Top Obama men join UN quest to curb airline emissions
* Two more meetings planned after December talks
* European Commission froze for a year its aviation law
* EU looking to U.N.'s ICAO to deliver alternative plan
DOHA, Dec 10 (Reuters) - A more than decade-long quest for a global plan to curb airline emissions is likely to pick up speed this week, with a meeting set for a new high-level team of officials, including two U.S. government advisers.
The meeting has been scheduled for Dec. 12-13 in Montreal after a stand-off between the European Union and non-EU nations over a law to include all airlines that use EU airports in the EU Emissions Trading Scheme. The law has stirred threats of a trade war.
This week's talks should be followed by a second meeting towards the end of January and another in March or early April, according to a letter dated Nov. 16 from Roberto Kobeh Gonzalez, president of the council of the International Civil Aviation Organization (ICAO), seen by Reuters.
He was writing to members of a high-level group, which includes Jos Delbeke, director general of the European Commission's climate department, and U.S. Climate Envoy Todd Stern.
"There's an unprecedented opportunity for the (U.S. President Barack) Obama administration to deliver a deal in ICAO," said Keya Chatterjee, senior director, international climate policy at WWF in the United States. "It's up to some of his senior climate officials to get to start making a difference."
Stern will be advised by Michael Froman, the chief White House economic affairs adviser who attended Harvard Law School with Obama and was involved a high-level energy and climate forum on issues linked to 2009 climate change talks in Copenhagen.
Also on the panel are government and aviation officials from Australia, Britain, Canada, France, India, Japan, Mexico, Nigeria, Russia, Uganada and the United Arab Emirates, according to an attachment sent with the letter.
The new forum in Montreal will consider the set-up of a global market-based mechanism to help curb airline emissions, as an alternative to the EU Emissions Trading Scheme law.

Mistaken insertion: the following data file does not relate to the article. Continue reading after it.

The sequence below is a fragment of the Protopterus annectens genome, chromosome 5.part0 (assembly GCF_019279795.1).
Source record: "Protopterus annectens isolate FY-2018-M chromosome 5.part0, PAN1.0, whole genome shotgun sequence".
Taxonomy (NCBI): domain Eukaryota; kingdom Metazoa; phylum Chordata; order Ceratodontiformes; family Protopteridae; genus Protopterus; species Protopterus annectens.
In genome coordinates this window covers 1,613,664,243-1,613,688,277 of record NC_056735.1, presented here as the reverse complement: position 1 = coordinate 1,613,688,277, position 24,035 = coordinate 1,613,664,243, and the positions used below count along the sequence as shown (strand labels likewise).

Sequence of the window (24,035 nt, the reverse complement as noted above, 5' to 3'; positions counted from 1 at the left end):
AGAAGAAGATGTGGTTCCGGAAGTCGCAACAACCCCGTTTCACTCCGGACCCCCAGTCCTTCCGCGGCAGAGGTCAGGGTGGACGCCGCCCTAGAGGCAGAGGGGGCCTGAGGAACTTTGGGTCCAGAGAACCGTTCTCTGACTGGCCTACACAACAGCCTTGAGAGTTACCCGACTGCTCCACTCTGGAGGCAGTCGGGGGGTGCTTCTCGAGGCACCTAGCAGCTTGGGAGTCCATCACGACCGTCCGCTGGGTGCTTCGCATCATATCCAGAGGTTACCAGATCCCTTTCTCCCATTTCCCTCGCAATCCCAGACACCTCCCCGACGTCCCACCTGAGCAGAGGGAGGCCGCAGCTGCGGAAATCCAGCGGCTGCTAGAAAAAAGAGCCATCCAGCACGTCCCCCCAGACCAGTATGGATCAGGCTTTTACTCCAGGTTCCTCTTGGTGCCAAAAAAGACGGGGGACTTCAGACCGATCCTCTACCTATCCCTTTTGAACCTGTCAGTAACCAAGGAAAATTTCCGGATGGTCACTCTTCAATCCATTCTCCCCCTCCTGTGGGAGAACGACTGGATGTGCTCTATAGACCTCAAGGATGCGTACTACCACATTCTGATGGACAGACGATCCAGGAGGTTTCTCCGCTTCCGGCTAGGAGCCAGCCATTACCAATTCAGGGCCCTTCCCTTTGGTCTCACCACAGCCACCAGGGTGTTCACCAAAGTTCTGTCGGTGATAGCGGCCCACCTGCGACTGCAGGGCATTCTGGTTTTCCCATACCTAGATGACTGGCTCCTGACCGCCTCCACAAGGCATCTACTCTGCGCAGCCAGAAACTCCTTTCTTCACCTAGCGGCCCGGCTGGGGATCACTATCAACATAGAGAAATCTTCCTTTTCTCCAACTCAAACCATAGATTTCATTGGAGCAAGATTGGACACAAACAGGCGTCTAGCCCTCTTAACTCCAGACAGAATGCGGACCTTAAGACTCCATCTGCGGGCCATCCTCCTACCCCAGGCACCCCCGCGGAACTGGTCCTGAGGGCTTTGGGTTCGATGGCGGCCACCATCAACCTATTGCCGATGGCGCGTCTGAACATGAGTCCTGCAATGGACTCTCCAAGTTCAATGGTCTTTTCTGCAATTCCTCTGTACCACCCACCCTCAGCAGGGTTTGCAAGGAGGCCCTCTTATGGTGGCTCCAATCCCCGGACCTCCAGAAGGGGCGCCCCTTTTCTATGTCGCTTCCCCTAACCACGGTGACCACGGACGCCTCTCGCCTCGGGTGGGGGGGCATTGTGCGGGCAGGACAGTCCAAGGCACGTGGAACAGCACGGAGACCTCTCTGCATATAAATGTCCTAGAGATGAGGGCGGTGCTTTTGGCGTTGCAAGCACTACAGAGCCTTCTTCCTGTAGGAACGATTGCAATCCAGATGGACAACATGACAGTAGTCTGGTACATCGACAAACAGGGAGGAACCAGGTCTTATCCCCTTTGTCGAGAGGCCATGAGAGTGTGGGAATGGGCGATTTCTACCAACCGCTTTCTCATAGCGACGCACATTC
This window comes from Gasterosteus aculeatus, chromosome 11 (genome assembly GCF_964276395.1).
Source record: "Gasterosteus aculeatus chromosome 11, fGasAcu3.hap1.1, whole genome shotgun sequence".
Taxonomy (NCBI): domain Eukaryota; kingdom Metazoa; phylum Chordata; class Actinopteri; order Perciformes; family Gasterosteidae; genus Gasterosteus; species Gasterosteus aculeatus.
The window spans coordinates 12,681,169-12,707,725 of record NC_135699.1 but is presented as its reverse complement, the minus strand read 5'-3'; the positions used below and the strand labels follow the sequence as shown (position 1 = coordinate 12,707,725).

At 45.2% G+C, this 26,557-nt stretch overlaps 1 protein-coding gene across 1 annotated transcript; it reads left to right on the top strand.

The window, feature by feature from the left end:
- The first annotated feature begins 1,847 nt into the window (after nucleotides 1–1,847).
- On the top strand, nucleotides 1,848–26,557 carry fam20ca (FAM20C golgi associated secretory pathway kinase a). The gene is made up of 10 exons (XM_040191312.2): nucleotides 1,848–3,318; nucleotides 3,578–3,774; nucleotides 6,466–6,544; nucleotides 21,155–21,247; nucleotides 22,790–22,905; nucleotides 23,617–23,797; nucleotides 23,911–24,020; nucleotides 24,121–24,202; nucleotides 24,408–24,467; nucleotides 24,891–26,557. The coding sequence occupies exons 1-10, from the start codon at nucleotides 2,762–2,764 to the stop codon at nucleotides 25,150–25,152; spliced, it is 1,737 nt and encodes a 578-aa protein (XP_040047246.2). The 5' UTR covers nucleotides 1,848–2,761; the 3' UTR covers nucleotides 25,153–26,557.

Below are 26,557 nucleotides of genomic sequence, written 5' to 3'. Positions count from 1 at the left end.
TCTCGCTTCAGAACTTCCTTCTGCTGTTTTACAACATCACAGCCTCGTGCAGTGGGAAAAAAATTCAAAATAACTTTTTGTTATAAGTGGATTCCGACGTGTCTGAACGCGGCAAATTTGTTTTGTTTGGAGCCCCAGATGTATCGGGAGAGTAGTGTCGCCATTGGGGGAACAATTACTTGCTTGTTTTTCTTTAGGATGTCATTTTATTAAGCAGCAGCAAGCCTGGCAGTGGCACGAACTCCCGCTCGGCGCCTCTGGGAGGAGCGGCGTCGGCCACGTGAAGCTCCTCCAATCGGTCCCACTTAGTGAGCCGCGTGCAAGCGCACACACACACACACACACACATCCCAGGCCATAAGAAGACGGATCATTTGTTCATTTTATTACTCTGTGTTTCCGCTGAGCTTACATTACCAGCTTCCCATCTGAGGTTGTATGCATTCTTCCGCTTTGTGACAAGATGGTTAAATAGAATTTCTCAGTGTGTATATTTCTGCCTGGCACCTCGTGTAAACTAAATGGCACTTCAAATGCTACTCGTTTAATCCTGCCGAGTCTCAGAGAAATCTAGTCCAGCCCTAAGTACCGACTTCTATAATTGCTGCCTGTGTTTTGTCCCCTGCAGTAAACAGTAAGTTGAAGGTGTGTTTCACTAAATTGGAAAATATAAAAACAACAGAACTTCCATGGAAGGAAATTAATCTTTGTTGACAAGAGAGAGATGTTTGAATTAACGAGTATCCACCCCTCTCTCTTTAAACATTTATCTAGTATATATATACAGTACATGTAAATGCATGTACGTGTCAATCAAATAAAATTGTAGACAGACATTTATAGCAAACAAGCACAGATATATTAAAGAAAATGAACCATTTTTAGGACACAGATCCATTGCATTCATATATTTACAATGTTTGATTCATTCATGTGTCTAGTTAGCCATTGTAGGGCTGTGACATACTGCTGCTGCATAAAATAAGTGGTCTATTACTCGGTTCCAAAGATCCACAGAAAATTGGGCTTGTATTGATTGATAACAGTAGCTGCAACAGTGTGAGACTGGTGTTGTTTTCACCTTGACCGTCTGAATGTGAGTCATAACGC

Issues it will explore include the use of any revenues generated. They could, for instance, be used to help nations deal with the impact of climate change.
The decision to set up the high-level panel was taken at a November meeting of the ICAO, a U.N. body.
EU Climate Commissioner Connie Hedegaard hailed progress at those talks and shortly afterwards announced a year-long freeze of the EU law, although she said it would be reimposed automatically if the ICAO could not find a solution.
The European Union decided on its law after a decade of ICAO talks had failed to produce an agreed plan for aviation.
Hedegaard said that halting implementation of the EU law would create a positive atmosphere for progress at the ICAO.
Campaigners and some politicians say there is no longer any excuse for the ICAO not to succeed and note that Obama said immediately after his re-election he had not done enough for the climate.
Aviation emissions are not covered by the U.N.'s Kyoto pact on climate change, which was extended for another eight years in difficult talks in Doha that finished at the weekend.
"I don't have anything particular to say on ICAO. It's an important process, and we need to keep moving it along. But that's really all," Stern told Reuters on the sidelines of the Doha talks. (Additional reporting by Regan Doherty; editing by Jane Baird)
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